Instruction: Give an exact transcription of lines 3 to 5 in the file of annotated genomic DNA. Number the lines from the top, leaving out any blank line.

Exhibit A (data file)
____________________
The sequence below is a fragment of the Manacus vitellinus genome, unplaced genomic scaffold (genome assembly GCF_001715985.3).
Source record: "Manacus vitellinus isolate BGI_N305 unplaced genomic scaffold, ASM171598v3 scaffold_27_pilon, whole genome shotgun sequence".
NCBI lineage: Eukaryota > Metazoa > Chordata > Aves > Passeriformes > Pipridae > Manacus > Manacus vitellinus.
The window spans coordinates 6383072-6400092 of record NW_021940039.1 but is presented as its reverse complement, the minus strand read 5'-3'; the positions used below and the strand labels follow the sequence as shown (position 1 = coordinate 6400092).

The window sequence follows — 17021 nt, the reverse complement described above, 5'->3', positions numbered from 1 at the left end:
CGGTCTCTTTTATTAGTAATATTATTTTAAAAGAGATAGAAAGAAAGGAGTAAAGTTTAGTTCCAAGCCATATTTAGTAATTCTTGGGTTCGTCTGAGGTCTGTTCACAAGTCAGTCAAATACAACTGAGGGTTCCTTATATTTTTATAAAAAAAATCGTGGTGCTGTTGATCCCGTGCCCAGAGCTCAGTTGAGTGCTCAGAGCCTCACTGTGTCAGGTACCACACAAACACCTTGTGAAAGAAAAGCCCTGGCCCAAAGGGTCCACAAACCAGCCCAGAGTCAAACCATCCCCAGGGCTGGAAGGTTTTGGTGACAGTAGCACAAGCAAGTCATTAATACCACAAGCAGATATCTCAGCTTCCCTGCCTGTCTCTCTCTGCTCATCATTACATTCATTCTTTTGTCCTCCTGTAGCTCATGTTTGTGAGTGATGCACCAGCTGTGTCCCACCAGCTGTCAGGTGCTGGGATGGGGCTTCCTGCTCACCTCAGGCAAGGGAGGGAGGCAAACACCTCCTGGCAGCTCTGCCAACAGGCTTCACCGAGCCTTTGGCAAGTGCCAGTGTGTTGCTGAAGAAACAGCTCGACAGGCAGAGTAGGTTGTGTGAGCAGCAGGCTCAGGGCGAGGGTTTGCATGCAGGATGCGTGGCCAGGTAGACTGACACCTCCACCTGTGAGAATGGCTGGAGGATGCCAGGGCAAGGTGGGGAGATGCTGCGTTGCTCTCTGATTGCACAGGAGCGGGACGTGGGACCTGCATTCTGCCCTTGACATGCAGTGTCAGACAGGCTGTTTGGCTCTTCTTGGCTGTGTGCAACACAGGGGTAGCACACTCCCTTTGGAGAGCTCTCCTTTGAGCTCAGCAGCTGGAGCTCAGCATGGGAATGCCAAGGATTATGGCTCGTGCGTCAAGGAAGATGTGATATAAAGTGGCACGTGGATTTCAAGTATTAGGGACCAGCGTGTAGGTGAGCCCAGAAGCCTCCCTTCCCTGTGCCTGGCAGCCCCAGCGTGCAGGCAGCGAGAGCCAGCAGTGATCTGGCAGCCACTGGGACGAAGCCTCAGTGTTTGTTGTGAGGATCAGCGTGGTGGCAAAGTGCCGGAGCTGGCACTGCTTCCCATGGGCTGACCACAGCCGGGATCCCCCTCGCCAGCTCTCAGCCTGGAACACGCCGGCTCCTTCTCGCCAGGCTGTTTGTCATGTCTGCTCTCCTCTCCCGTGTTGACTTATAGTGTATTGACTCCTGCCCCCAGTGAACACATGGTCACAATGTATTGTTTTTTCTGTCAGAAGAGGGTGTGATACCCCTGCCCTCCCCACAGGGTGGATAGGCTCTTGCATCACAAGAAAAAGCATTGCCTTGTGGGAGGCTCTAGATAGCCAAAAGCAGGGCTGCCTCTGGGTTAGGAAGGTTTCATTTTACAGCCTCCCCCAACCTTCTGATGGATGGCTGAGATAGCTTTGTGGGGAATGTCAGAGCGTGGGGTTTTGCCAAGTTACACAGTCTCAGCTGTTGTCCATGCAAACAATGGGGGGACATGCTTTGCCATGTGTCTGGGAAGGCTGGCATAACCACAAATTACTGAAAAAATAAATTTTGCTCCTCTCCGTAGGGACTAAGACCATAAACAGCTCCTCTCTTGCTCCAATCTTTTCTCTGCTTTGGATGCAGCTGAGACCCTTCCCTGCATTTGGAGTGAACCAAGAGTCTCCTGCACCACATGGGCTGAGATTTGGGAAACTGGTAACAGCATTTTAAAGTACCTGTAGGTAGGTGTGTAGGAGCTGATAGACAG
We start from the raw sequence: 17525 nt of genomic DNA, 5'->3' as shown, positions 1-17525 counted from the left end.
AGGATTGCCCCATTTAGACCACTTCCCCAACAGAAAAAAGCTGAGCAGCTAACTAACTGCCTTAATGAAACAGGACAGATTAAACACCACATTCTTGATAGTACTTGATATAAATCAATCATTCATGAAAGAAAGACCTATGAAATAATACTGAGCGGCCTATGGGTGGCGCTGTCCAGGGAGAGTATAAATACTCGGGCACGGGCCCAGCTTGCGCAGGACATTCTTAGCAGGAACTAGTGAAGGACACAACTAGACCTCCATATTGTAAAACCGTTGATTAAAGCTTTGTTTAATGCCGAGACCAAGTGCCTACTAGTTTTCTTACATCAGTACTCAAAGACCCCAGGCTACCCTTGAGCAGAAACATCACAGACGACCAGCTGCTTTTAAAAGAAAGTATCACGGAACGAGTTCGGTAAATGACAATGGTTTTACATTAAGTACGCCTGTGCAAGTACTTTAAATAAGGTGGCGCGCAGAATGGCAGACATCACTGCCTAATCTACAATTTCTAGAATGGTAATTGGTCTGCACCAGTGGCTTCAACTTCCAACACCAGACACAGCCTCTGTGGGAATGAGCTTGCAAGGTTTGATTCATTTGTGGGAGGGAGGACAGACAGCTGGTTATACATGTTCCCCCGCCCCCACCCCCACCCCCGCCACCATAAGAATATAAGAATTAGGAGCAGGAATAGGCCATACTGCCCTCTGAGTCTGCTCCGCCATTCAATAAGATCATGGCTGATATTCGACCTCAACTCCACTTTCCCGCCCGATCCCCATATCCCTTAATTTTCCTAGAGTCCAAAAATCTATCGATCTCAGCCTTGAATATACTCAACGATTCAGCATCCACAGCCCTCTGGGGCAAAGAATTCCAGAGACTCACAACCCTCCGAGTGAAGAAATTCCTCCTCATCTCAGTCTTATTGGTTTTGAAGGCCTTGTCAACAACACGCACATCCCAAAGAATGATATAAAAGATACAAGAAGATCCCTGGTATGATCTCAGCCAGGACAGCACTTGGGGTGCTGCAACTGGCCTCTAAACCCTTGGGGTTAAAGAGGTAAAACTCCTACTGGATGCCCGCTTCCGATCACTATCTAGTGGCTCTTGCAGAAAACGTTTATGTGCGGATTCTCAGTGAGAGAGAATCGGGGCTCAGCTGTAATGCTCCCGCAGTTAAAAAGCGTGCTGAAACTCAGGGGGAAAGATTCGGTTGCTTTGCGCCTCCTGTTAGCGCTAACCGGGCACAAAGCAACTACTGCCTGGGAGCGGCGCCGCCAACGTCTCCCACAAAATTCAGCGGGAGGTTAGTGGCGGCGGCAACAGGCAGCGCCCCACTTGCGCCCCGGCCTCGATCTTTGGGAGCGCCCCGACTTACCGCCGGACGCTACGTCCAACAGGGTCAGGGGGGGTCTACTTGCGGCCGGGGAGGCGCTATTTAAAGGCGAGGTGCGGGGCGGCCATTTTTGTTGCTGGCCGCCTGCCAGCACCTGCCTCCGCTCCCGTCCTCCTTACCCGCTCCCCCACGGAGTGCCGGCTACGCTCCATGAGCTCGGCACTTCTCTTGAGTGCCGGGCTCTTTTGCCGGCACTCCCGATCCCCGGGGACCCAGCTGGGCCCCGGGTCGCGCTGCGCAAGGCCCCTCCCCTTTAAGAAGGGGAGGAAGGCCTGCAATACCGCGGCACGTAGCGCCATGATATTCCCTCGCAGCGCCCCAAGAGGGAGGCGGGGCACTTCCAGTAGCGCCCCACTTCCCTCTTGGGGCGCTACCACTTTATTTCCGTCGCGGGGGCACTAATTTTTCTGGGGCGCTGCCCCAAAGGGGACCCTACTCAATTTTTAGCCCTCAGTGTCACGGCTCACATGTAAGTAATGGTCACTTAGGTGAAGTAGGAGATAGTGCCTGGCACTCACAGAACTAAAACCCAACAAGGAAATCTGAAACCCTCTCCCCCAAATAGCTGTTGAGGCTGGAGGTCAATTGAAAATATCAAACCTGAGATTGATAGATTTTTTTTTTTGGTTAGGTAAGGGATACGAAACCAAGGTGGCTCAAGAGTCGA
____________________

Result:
NCBI lineage: Eukaryota > Metazoa > Chordata > Aves > Passeriformes > Pipridae > Manacus > Manacus vitellinus.
The window spans coordinates 6383072-6400092 of record NW_021940039.1 but is presented as its reverse complement, the minus strand read 5'-3'; the positions used below and the strand labels follow the sequence as shown (position 1 = coordinate 6400092).

The window sequence follows — 17021 nt, the reverse complement described above, 5'->3', positions numbered from 1 at the left end: